On July 28, thousands of people marched in Montevideo, Uruguay, to demand the repeal of Law 18.116, which modifies the penal code to impose prison sentences of between three months and three years on people who take part in the occupation of a property not their own. The march was called by the Uruguayan Federation of Housing Cooperatives for Mutual Aid (FUCVAM), together with the Union of Sugar Workers of Artigas (UTAA), the September 10, 1815 Movement of Tacuarembo and residents of the Las Laminas neighborhood of Bella Union in Artigas department.
FUCVAM secretary general Daniel De Souza told the crowd that the government of the leftist Frente Amplio (Broad Front) had generated an “expectation” that they were going to hand out plots of land and credits for housing construction. “Of the 14,000 housing units announced, they’re only going to build 3,000,” said De Souza, a leftist who has declared his independence from the government. “We have no other option than to occupy the land,” he warned.
At the rally, UTAA leader Nicolas “Colacho” Estevez announced with “hopeful joy” that a group of sugar cane workers in Bella Union appeared to have won title to the land they had occupied 18 months earlier. On Jan. 15, 2006, a group of 56 Uruguayan sugar cane workers and supporters occupied a 36-hectare farm, Colonia Espana, near Bella Union, to demand farmland for six working families. The occupied land was owned by the National Colonization Institute and had been abandoned for 11 years. (Resumen Latinoamericano #921, Aug. 1; La Republica, Montevideo, July 29)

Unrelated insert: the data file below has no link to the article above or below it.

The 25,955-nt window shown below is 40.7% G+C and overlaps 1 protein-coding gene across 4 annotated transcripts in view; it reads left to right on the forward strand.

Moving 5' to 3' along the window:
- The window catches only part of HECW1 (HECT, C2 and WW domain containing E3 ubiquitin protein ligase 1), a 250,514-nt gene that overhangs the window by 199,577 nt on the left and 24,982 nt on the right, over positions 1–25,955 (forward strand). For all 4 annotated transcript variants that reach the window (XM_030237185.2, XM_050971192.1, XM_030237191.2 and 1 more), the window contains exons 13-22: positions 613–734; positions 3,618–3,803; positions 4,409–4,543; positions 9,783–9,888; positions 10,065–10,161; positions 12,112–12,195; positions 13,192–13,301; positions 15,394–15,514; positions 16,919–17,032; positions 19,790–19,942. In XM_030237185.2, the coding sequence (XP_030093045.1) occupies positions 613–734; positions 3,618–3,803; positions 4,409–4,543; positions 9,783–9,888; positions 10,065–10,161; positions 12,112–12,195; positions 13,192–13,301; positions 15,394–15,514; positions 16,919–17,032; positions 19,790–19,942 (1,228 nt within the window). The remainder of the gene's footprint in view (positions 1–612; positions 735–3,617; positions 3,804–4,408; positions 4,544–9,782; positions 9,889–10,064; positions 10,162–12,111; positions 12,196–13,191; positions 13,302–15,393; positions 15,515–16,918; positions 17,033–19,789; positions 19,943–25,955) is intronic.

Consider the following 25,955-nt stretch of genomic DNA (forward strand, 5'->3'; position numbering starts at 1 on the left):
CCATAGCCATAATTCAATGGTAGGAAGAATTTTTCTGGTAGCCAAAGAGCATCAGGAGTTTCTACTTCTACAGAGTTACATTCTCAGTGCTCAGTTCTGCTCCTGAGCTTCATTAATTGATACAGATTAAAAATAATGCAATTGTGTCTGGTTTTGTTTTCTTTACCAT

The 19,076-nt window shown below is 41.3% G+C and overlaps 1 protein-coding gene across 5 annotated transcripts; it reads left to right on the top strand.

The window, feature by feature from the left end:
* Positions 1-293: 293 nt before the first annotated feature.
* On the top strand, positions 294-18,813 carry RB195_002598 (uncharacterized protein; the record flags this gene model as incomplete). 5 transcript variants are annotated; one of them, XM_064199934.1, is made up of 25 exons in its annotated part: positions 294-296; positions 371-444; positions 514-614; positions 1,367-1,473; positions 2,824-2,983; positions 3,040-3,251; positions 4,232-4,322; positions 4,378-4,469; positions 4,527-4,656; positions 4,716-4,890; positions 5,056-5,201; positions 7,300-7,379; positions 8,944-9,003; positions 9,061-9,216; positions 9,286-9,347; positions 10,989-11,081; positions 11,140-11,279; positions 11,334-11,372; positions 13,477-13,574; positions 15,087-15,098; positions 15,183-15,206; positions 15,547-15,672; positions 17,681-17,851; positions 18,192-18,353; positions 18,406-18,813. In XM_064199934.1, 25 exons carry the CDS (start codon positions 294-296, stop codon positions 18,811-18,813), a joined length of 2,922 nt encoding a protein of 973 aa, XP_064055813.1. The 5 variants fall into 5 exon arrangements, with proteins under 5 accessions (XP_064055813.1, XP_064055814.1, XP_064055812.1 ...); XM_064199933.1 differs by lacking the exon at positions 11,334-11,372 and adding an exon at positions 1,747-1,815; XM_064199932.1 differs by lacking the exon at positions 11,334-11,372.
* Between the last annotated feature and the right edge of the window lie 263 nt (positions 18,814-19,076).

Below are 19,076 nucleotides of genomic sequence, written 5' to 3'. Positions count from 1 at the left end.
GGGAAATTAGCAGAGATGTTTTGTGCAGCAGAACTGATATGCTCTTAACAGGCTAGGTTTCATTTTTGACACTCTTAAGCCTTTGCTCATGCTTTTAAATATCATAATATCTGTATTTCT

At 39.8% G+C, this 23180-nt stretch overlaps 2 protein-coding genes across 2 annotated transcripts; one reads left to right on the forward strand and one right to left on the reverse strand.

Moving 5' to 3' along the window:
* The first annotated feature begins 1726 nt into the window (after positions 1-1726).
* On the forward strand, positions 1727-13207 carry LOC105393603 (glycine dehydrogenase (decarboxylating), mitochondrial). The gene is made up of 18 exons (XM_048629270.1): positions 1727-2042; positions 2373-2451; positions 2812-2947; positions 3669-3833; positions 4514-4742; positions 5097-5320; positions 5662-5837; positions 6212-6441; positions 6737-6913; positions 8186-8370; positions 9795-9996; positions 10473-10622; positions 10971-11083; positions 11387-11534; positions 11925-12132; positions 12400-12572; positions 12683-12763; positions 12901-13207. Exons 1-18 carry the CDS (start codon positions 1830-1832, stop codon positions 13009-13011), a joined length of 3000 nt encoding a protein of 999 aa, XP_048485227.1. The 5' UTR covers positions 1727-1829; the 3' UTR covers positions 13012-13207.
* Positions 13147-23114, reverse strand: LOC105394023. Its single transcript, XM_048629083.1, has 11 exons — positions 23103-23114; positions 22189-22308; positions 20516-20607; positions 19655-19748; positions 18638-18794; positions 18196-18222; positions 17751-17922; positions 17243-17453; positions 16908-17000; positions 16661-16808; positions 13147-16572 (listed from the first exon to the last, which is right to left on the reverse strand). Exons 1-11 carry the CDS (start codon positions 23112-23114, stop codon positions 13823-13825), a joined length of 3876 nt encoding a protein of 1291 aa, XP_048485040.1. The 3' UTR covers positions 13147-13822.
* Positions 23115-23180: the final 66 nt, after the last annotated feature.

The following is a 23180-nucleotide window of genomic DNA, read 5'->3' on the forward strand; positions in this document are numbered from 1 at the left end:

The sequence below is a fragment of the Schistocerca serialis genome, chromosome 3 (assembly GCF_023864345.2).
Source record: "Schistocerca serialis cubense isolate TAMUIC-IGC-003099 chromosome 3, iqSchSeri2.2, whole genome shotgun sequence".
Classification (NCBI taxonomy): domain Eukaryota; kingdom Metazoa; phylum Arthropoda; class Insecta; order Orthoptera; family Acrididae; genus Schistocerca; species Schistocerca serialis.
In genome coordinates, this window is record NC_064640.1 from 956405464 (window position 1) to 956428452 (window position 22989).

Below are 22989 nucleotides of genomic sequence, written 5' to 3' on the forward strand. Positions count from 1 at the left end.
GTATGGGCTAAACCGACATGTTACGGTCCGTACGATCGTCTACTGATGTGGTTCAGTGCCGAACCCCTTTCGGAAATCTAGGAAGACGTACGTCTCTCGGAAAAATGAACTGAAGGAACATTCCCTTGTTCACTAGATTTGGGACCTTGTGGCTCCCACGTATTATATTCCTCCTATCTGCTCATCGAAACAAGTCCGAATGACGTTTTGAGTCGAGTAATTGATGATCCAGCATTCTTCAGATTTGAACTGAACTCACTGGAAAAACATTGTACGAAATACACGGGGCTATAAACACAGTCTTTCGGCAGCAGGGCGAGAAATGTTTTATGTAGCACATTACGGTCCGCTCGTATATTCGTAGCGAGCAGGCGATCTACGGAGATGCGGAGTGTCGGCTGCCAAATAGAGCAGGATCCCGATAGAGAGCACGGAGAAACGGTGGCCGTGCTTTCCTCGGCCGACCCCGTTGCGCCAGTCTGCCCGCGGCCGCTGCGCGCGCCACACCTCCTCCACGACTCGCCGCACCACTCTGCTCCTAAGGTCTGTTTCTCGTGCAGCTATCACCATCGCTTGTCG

In a July 29 letter, Flaco Belletti of the Movement for Land confirmed that on July 26 the courts handed over the lands to the National Colonization Institute (INC), formally evicting Conrado Villalba, a settler who had claimed ownership, for nonpayment of rent and failure to make use of the land. The INC in turn handed the farm over to the state liquor company ALUR (Alcoholes del Uruguay), which then handed it over to a cooperative formed by six of the people occupying the land: two women and four men. The farmland is already largely planted and prepared for new crops, with sugar cane over 20 hectares and the other 16 hectares reserved for food. There are also plans to set up an agricultural training and education center on the land, coordinated by the UTAA, the Calnu Workers Union (SOCA) and the Association of Small Farmers and Rural Workers of Bella Union (APAARBU). The school will have the support of the government’s Colonization Institute, the Agriculture, Ranching and Fishing Ministry, and the University of the Republic. (Belletti Letter, July 29 published in Resumen Latinoamericano #921, Aug. 1; La Republica, July 19)
From Weekly News Update on the Americas, Sept. 2
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